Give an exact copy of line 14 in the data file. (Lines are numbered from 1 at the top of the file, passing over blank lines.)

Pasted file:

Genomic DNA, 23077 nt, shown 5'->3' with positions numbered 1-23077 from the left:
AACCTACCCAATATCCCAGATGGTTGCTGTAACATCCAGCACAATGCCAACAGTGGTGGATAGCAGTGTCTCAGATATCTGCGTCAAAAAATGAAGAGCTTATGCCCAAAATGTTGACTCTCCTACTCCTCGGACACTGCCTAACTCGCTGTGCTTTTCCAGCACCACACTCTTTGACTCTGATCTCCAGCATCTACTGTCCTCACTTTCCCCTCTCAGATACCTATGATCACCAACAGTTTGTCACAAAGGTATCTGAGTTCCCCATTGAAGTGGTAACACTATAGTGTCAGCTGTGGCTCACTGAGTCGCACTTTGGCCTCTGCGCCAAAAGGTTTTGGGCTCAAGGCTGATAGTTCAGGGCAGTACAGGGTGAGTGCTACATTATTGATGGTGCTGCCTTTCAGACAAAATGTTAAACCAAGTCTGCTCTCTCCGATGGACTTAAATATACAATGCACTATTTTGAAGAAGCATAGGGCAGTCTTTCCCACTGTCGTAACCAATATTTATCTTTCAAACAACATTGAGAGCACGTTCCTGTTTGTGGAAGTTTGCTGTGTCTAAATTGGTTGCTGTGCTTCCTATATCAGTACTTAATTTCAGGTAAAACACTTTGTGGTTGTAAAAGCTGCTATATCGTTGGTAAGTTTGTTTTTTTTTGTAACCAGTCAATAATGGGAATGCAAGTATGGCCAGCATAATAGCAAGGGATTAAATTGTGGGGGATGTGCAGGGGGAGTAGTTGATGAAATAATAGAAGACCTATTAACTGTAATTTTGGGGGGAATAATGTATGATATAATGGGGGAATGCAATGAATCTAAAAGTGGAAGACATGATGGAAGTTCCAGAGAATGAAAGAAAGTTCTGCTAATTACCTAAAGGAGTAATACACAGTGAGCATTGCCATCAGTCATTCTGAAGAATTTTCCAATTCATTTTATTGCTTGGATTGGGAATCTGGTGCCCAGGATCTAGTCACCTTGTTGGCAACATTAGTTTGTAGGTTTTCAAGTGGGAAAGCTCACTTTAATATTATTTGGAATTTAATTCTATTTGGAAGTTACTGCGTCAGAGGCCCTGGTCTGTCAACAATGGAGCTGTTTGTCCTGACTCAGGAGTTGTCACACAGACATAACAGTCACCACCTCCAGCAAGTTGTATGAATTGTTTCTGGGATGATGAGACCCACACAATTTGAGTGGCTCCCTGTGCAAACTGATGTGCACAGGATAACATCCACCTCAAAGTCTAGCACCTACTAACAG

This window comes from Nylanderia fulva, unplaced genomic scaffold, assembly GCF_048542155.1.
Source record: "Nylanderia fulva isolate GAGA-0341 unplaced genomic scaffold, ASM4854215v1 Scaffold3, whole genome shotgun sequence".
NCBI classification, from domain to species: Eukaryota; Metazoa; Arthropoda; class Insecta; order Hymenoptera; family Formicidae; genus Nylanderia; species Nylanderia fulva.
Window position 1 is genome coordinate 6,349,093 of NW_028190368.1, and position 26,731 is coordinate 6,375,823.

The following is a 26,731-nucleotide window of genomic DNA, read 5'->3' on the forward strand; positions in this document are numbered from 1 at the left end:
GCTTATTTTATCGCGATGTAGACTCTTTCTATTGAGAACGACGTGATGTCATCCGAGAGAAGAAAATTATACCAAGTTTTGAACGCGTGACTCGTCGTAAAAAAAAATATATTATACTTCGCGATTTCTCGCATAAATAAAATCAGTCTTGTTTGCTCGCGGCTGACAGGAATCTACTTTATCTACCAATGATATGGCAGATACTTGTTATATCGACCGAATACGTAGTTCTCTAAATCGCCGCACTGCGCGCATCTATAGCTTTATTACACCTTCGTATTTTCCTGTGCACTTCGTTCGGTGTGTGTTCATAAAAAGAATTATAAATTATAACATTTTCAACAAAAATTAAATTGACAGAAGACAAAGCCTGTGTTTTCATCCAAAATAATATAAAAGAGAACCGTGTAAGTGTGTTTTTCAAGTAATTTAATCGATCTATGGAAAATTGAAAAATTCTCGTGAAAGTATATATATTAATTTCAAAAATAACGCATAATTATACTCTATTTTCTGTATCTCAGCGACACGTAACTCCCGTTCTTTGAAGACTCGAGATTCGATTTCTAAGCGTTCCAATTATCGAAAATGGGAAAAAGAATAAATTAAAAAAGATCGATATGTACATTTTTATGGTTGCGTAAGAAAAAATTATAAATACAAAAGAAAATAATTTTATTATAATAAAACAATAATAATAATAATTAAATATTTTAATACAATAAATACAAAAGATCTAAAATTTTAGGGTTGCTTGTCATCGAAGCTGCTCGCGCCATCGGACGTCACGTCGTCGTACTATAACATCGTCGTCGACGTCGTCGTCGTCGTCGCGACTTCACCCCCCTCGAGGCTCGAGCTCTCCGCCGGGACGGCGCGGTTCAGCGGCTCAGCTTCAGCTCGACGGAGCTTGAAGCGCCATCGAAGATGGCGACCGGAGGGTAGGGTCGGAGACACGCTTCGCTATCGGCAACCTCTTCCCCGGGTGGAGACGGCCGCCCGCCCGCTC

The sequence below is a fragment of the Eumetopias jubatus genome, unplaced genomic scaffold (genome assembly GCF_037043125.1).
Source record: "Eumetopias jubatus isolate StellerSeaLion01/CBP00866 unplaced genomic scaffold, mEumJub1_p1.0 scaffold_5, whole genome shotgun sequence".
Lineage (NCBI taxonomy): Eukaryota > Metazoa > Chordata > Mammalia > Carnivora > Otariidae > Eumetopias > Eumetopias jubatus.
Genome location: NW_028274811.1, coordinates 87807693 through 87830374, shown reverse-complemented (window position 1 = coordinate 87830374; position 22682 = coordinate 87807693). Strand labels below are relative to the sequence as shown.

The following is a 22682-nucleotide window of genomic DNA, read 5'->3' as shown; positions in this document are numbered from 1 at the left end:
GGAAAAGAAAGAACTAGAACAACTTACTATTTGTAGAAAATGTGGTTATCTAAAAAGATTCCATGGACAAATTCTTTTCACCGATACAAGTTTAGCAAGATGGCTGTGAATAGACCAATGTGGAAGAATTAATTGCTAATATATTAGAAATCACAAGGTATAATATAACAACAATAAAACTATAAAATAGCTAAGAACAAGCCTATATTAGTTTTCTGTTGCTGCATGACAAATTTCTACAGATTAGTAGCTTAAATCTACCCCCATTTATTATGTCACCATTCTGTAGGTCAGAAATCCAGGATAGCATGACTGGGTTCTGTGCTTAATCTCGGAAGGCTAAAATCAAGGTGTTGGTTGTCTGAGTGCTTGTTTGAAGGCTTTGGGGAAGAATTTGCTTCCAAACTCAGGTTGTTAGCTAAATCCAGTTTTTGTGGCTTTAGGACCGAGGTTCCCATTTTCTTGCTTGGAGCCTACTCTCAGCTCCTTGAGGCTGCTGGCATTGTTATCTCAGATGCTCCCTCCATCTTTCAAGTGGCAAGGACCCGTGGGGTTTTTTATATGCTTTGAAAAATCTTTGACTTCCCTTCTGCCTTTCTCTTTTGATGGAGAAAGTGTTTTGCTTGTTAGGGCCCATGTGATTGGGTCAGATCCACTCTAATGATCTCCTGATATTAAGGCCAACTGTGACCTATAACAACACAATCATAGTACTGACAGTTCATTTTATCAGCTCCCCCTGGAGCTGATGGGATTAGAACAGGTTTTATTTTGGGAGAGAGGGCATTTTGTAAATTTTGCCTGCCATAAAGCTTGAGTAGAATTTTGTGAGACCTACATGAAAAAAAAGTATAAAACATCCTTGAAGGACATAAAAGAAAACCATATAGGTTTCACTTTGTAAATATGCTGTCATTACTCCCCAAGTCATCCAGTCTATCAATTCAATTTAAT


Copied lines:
GGAAAAGAAAGAACTAGAACAACTTACTATTTGTAGAAAATGTGGTTATCTAAAAAGATTCCATGGACAAATTCTTTTCACCGATACAAGTTTAGCAAGATGGCTGTGAATAGACCAATGTGGAAGAATTAATTGCTAATATATTAGAAATCACAAGGTATAATATAACAACAATAAAACTATAAAATAGCTAAGAACAAGCCTATATTAGTTTTCTGTTGCTGCATGACAAATTTCTACAGATTAGTAGCTTAAATCTACCCCCATTTATTATGTCACCATTCTGTAGGTCAGAAATCCAGGATAGCATGACTGGGTTCTGTGCTTAATCTCGGAAGGCTAAAATCAAGGTGTTGGTTGTCTGAGTGCTTGTTTGAAGGCTTTGGGGAAGAATTTGCTTCCAAACTCAGGTTGTTAGCTAAATCCAGTTTTTGTGGCTTTAGGACCGAGGTTCCCATTTTCTTGCTTGGAGCCTACTCTCAGCTCCTTGAGGCTGCTGGCATTGTTATCTCAGATGCTCCCTCCATCTTTCAAGTGGCAAGGACCCGTGGGGTTTTTTATATGCTTTGAAAAATCTTTGACTTCCCTTCTGCCTTTCTCTTTTGATGGAGAAAGTGTTTTGCTTGTTAGGGCCCATGTGATTGGGTCAGATCCACTCTAATGATCTCCTGATATTAAGGCCAACTGTGACCTATAACAACACAATCATAGTACTGACAGTTCATTTTATCAGCTCCCCCTGGAGCTGATGGGATTAGAACAGGTTTTATTTTGGGAGAGAGGGCATTTTGTAAATTTTGCCTGCCATAAAGCTTGAGTAGAATTTTGTGAGACCTACATGAAAAAAAAGTATAAAACATCCTTGAAGGACATAAAAGAAAACCATATAGGTTTCACTTTGTAAATATGCTGTCATTACTCCCCAAGTCATCCAGTCTATCAATTCAATTTAAT